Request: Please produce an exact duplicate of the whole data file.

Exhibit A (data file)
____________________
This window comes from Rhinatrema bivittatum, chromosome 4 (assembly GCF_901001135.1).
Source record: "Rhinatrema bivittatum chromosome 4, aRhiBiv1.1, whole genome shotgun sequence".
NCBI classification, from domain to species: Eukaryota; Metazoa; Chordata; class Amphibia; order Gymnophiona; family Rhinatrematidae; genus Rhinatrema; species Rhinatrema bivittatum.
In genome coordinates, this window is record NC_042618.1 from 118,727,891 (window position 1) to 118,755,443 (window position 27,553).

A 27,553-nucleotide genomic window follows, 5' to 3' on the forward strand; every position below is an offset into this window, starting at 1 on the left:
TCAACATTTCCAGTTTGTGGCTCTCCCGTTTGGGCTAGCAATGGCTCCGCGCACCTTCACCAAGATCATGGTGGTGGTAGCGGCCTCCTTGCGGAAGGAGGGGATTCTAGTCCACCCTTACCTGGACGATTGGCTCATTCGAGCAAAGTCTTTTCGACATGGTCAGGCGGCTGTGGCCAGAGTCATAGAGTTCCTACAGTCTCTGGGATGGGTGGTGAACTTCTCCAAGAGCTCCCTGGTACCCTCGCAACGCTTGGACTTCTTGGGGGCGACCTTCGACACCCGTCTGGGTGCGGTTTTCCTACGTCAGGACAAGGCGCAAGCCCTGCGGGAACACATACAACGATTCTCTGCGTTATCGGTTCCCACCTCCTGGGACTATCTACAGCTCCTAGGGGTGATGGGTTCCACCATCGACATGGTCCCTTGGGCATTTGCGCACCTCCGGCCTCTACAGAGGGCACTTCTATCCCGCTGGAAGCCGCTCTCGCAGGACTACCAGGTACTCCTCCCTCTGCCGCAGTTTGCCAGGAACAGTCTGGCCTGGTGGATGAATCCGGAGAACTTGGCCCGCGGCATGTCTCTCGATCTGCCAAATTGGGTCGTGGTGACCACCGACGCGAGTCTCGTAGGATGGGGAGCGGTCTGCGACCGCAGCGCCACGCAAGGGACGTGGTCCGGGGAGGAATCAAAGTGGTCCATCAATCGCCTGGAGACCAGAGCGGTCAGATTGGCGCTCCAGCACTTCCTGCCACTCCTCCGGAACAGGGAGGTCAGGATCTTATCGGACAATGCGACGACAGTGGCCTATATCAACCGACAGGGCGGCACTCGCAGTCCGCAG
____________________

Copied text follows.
This window comes from Rhinatrema bivittatum, chromosome 4 (assembly GCF_901001135.1).
Source record: "Rhinatrema bivittatum chromosome 4, aRhiBiv1.1, whole genome shotgun sequence".
NCBI classification, from domain to species: Eukaryota; Metazoa; Chordata; class Amphibia; order Gymnophiona; family Rhinatrematidae; genus Rhinatrema; species Rhinatrema bivittatum.
In genome coordinates, this window is record NC_042618.1 from 118,727,891 (window position 1) to 118,755,443 (window position 27,553).

A 27,553-nucleotide genomic window follows, 5' to 3' on the forward strand; every position below is an offset into this window, starting at 1 on the left:
TCAACATTTCCAGTTTGTGGCTCTCCCGTTTGGGCTAGCAATGGCTCCGCGCACCTTCACCAAGATCATGGTGGTGGTAGCGGCCTCCTTGCGGAAGGAGGGGATTCTAGTCCACCCTTACCTGGACGATTGGCTCATTCGAGCAAAGTCTTTTCGACATGGTCAGGCGGCTGTGGCCAGAGTCATAGAGTTCCTACAGTCTCTGGGATGGGTGGTGAACTTCTCCAAGAGCTCCCTGGTACCCTCGCAACGCTTGGACTTCTTGGGGGCGACCTTCGACACCCGTCTGGGTGCGGTTTTCCTACGTCAGGACAAGGCGCAAGCCCTGCGGGAACACATACAACGATTCTCTGCGTTATCGGTTCCCACCTCCTGGGACTATCTACAGCTCCTAGGGGTGATGGGTTCCACCATCGACATGGTCCCTTGGGCATTTGCGCACCTCCGGCCTCTACAGAGGGCACTTCTATCCCGCTGGAAGCCGCTCTCGCAGGACTACCAGGTACTCCTCCCTCTGCCGCAGTTTGCCAGGAACAGTCTGGCCTGGTGGATGAATCCGGAGAACTTGGCCCGCGGCATGTCTCTCGATCTGCCAAATTGGGTCGTGGTGACCACCGACGCGAGTCTCGTAGGATGGGGAGCGGTCTGCGACCGCAGCGCCACGCAAGGGACGTGGTCCGGGGAGGAATCAAAGTGGTCCATCAATCGCCTGGAGACCAGAGCGGTCAGATTGGCGCTCCAGCACTTCCTGCCACTCCTCCGGAACAGGGAGGTCAGGATCTTATCGGACAATGCGACGACAGTGGCCTATATCAACCGACAGGGCGGCACTCGCAGTCCGCAG